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The Domino Kings hope to be in the front of your mind

By Jon Johnson, July 2002

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Does Capps regret that he left?

"I did a month or so after I left, because I thought, 'Well, now I'm an out-of-work bass player.' And I didn't know where I stood with Slewfoot. But Dale still showed interest in me and the songs, so I'm grateful for that."

Although Newman is gracious toward Capps and his contributions while a member of the band, one also gets the impression that Newman believes that the band runs a lot more smoothly now, mentioning later in the conversation that Capps had left the band on two other occasions over the years (Capps says he'd only left once before).

Still, it's unusual when a bandleader doesn't try to paint a more amicable picture of a split between himself and his group's other main songwriter.

"Well, for us, that was pretty amicable," laughs Newman. "I don't think anyone is mad at the other. I think he wanted to go out and be the frontman, and that's fine. We've got more of a cohesive nature to the band. Everybody's pulling for the same thing now. Bert (Parnell) is a wonderful bass player and singer, and his attitude's just the best. He comes in and does whatever we need, and he's just as much a part of the band as I am."

Asked if he's spoken to Capps since the fight, Newman says, "Well, we haven't. We just haven't run into each other. It's been kind of a busy time since then. We had to hire a new bass player, teach him all the songs, get him up to snuff on the harmonies and go into the studio."

Although new rhythm guitarist, Jimmy Ginnings (also Newman's cousin), briefly moved over to bass in Capps' place, the band soon drafted ex-Billy Joe Shaver bassist Parnell as Capps' permanent replacement.

"He's one of the best bass players I've ever come into contact with," says Newman.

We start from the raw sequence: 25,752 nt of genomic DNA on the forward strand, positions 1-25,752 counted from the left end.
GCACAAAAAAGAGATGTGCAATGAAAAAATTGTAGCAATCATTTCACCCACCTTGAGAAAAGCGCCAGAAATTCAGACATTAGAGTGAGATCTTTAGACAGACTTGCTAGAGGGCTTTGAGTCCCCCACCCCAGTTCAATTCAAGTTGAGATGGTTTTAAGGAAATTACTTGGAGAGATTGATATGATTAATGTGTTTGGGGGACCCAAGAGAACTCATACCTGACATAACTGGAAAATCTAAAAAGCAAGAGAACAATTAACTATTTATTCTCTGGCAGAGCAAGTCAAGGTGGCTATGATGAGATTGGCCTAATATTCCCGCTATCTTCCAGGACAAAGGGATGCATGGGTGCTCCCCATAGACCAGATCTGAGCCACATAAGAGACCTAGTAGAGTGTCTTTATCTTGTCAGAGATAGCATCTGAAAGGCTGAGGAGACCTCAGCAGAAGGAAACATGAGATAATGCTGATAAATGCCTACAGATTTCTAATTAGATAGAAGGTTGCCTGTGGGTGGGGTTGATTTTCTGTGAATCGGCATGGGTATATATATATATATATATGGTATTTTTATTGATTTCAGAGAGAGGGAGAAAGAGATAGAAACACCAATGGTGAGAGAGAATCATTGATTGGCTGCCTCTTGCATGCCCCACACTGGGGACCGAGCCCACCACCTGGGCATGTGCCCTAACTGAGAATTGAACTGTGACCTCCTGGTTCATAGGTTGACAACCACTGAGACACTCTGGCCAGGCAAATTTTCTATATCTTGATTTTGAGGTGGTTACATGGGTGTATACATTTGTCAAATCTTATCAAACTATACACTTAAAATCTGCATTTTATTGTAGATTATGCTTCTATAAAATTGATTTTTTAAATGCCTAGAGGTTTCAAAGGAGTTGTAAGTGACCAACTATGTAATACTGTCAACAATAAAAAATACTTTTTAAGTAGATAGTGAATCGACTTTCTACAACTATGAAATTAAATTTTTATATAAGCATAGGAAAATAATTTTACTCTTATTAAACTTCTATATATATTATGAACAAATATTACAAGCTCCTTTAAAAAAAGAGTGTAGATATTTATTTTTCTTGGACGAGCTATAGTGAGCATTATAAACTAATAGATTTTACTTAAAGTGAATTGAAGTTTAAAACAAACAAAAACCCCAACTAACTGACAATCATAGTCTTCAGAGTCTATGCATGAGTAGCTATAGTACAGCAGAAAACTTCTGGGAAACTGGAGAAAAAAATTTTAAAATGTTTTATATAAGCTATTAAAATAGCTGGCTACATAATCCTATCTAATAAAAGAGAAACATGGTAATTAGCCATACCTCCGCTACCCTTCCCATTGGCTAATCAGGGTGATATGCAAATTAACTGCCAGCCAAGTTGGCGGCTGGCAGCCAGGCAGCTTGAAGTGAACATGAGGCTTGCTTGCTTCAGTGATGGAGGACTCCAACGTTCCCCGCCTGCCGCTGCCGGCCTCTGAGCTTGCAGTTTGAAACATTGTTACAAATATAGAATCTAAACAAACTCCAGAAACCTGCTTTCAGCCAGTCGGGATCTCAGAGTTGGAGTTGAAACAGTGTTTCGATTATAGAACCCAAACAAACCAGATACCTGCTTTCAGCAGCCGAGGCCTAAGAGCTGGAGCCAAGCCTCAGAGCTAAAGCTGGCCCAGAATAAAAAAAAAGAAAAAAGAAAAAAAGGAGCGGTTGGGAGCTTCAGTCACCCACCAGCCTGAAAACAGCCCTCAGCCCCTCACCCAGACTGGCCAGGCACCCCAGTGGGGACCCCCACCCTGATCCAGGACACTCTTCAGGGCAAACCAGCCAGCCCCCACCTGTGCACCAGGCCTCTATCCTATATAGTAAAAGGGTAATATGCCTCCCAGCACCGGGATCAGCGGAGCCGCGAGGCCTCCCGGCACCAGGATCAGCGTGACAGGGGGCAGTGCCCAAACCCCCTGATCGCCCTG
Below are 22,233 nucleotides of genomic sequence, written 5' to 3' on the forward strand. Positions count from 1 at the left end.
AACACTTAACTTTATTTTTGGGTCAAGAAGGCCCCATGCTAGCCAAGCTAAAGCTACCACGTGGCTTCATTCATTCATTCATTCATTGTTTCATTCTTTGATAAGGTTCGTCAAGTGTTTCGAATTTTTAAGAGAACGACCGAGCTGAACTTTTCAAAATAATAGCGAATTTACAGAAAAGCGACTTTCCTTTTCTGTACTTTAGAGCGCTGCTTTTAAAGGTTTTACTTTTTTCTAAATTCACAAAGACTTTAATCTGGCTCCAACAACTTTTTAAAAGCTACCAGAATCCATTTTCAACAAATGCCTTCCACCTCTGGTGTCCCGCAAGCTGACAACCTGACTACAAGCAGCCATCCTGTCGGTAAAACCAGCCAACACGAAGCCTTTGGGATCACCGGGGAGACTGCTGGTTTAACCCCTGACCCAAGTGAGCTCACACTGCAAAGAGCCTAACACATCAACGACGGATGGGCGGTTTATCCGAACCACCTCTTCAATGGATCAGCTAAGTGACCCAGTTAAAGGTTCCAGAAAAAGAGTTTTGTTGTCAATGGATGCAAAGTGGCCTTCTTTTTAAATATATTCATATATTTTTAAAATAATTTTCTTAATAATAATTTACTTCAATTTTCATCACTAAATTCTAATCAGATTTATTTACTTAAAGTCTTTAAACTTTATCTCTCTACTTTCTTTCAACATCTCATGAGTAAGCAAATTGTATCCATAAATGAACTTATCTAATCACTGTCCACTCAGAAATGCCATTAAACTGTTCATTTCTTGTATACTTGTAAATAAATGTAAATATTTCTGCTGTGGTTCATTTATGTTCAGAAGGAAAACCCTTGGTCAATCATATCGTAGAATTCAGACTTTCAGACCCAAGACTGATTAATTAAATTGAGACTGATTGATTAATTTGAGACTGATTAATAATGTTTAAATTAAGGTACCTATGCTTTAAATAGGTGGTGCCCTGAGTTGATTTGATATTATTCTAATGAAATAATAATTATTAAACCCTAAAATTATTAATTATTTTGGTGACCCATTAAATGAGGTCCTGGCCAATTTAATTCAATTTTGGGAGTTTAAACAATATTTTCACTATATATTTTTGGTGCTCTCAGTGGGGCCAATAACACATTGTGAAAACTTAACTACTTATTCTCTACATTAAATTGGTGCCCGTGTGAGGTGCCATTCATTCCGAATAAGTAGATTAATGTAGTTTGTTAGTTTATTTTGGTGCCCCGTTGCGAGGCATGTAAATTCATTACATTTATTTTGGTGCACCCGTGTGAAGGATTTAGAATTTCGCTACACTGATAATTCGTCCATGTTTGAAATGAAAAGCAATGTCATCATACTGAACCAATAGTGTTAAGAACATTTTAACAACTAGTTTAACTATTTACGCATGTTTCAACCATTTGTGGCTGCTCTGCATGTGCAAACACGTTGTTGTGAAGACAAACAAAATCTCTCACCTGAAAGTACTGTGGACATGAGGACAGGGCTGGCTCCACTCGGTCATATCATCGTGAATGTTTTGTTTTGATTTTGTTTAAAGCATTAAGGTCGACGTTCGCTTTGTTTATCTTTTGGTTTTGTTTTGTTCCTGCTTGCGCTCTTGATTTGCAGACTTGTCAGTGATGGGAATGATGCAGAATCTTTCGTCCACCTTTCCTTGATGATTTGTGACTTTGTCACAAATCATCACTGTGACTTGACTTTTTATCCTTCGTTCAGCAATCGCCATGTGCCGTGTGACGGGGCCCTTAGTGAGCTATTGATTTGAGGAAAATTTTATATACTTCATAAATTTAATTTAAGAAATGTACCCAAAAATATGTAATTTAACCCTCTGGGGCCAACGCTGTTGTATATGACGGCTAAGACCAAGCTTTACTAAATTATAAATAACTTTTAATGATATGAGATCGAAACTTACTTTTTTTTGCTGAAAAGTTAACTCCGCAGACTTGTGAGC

Eight months after Capps' departure, the band has bounced back with "The Back of Your Mind," released in late June.

Produced once again by Whitney, the album cuts back on the more overt rockabilly influences found on the group's first two records. Still firmly in place, however, is the band's Bakersfield and honky-tonk sound, with a few more contemporary touches thrown in, particularly on Wiley's "Either Way" and Newman's "I Fell," probably the closest thing to a radio-oriented number the band has ever recorded.

"I wanted this record to be bigger," says Newman. "In every respect. From the drum sounds to how many it sells. Because we didn't want to make 'Lonesome Highway' over again, Lord knows. And we didn't want to make 'Life and 20' over again. I hate stagnant bands that just make the same record over and over. You can stay in the same style and even write songs that are pretty close to the songs on a different record. But you can't just keep making near-carbon copies."

Newman says that the departure of Capps and his songs that had been earmarked for the new album didn't result in a sudden shortage of material.

"No, we had plenty of songs. A lot of the songs that are on there were going to be there anyway. And then there were some songs that I knew I wanted to do; I just didn't know when. 'Either Way' comes to mind. That was a song that Dale Wiley had written back about two years ago. It was a guy-on-a-stool-playing-a-flattop kinda song. I asked him if I could record it, and he told me I could. I just didn't know where I was going to do it down the line."

Newman's and Ginnings' aunt, Susie McCoy, also contributed "What Do You Do About the Ring." McCoy had been a staff songwriter for Acuff-Rose before leaving Nashville in the late '70s to raise a family, though not before her songs had been recorded by Lorrie Morgan and Loretta Lynn, among others.

In addition, longtime drummer Les Gallier contributed "Show Me" and Ginnings penned three numbers, including the album's opening track. Rounding things out is a cover of Faron Young's "Wine Me Up."

For his part, Capps has recorded most of an as-yet-untitled solo album (also produced by Whitney) for Slewfoot tentatively due out in September. Capps has only just recently returned to the stage, so far with Whitney on bass and guitar and original Domino Kings drummer Rod Howe in tow.

"Over half of the songs (on Capps' new album) were songs that I had written for the next Domino Kings record," says Capps. "Then, after that I've been writing. There'll also be a couple of covers; kind of an obscure Johnny Cash thing, 'Riding On the Cotton Belt.' And an old Charlie Rich song, 'Sitting and Thinking.'"

Asked if he's heard the new Domino Kings album, Capps says, "Yeah, I've heard part of it. To tell you the truth, I really like it. I think Steve and Jim both are real good songwriters. And of course, when you've got four guys who are all talented, it's hard to go wrong. They made a real good record, and I think it was the next step for them."

"And for me, too."

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